Some 1,200 people attended a pro-Israel rally in Stockholm Sunday, which was organised by Zionist blogger and Swedish Jew Annika Rothstein, in conjunction with several pro-Israel organisations.
The protest, which was publicised in advance through social media, local student oranisations, the United Israel Appeal and the World Zionist Organisation (WZO), was the first event of its kind in seven years, and the largest and most centrally-held to date.
Despite nearby counter-protests from pro-Palestinian groups, attendees of the peaceful rally heard addresses by pro-Israel activists and joined together for a rousing chorus of Israeli national anthem Hatikva.
Last month, several hundred members of the Swedish Jewish community, alongside non Jews alike, marched on the southern city of Malmo to protest at the rise of anti-Semitism in Sweden in recent years. The similarly peaceful rally was organised by the Swedissh Committee Agaisnt Anti-Semitism.
Sweden has seen a surge in hate crimes since Israel’s invasion of Gaza in 2009, which has led to criticisms of the government’s mechanism for handling anti-Semitic incidents.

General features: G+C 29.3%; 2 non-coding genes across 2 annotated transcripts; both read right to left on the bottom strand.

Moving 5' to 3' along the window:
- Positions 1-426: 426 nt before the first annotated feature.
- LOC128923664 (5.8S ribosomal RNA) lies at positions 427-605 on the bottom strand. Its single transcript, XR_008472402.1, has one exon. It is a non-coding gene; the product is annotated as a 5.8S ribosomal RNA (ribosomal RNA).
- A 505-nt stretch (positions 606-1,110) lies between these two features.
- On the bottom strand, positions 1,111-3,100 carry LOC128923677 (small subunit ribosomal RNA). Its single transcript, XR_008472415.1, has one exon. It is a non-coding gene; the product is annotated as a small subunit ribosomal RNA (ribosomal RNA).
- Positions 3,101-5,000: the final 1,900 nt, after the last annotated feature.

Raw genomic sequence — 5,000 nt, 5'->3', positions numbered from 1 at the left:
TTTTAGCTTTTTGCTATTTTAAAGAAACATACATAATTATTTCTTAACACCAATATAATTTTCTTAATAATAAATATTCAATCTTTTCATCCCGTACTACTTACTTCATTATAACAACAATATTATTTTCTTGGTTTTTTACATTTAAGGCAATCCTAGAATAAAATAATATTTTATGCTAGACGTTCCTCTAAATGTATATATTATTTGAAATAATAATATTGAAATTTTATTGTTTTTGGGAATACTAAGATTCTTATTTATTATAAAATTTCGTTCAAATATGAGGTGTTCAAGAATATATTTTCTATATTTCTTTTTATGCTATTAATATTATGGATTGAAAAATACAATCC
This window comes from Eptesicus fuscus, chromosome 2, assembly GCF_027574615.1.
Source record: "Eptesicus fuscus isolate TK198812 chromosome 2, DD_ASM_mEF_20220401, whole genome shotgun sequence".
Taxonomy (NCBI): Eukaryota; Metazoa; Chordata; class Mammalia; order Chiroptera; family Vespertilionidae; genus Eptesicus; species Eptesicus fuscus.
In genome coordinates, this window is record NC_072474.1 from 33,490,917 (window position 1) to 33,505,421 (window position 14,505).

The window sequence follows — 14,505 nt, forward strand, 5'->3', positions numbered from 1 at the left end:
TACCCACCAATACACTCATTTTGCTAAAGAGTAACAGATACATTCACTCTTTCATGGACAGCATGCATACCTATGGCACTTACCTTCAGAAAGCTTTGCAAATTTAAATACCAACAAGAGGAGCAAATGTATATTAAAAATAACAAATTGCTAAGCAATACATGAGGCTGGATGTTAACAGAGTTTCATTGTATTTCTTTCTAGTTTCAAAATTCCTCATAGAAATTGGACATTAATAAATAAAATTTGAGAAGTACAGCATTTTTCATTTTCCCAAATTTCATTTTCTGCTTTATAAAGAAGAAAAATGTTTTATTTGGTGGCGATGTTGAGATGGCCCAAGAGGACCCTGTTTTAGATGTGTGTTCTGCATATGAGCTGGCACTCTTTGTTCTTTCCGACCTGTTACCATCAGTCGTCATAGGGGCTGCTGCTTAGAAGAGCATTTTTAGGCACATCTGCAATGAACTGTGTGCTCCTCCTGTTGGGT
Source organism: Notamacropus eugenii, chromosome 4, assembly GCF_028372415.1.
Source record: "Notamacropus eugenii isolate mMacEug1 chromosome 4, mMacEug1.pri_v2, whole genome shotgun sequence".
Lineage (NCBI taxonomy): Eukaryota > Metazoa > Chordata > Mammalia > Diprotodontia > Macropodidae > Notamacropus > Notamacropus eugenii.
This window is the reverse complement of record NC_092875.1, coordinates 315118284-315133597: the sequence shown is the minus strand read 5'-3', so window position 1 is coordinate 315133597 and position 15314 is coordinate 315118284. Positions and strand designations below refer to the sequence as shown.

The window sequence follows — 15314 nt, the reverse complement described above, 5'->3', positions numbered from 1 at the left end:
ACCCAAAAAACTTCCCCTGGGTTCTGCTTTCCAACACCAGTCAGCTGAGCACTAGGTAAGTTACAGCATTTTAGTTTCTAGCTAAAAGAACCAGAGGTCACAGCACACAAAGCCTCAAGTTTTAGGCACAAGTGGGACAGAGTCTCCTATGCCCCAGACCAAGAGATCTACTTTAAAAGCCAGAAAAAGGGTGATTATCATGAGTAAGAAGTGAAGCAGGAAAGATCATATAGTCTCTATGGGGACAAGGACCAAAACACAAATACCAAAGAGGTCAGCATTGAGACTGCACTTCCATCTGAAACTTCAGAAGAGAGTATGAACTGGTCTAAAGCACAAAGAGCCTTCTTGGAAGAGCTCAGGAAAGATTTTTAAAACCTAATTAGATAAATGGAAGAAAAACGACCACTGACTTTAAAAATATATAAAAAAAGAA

Last year, in response to an open letter by the Simon Wiesenthal Centre calling on the administration to establish public funds to help the Jewish community to set up security measures for communal facilities, the government allocated four million kroner ($621,000, €440,000) of its 2012 budget to protect the Jewish community.
Announcing the initiative, Integration Minister Erik Ullenhag issued a statement saying “public funds are needed in the form of a one-off sum to increase security and reduce the vulnerability of the Jewish minority in society”, adding that “anti-Semitic remarks and other negative treatment based on racial assumptions is never acceptable in a democratic society”.
The government revealed studies showing that “while tolerance is increasing in society, anti-Semitic views have not decreased at the same rate”. “Some Jews in Sweden choose not to reveal that they belong to the Jewish minority out of fear,” it added. Sweden was one of five EU countries cited by the European Union Agency for Fundamental Rights in June as having developed enough mechanisms to monitor anti-Semitic crime, as a result of a decade-long EU-commissioned report.
According to the Council of Swedish Jewish Communities, there are some 20,000 Jews living in Sweden, predominantly in Stockholm, Gothenburg and Malmo. Most Swedish Jews are descendants of pre-war refugees and Holocaust survivors.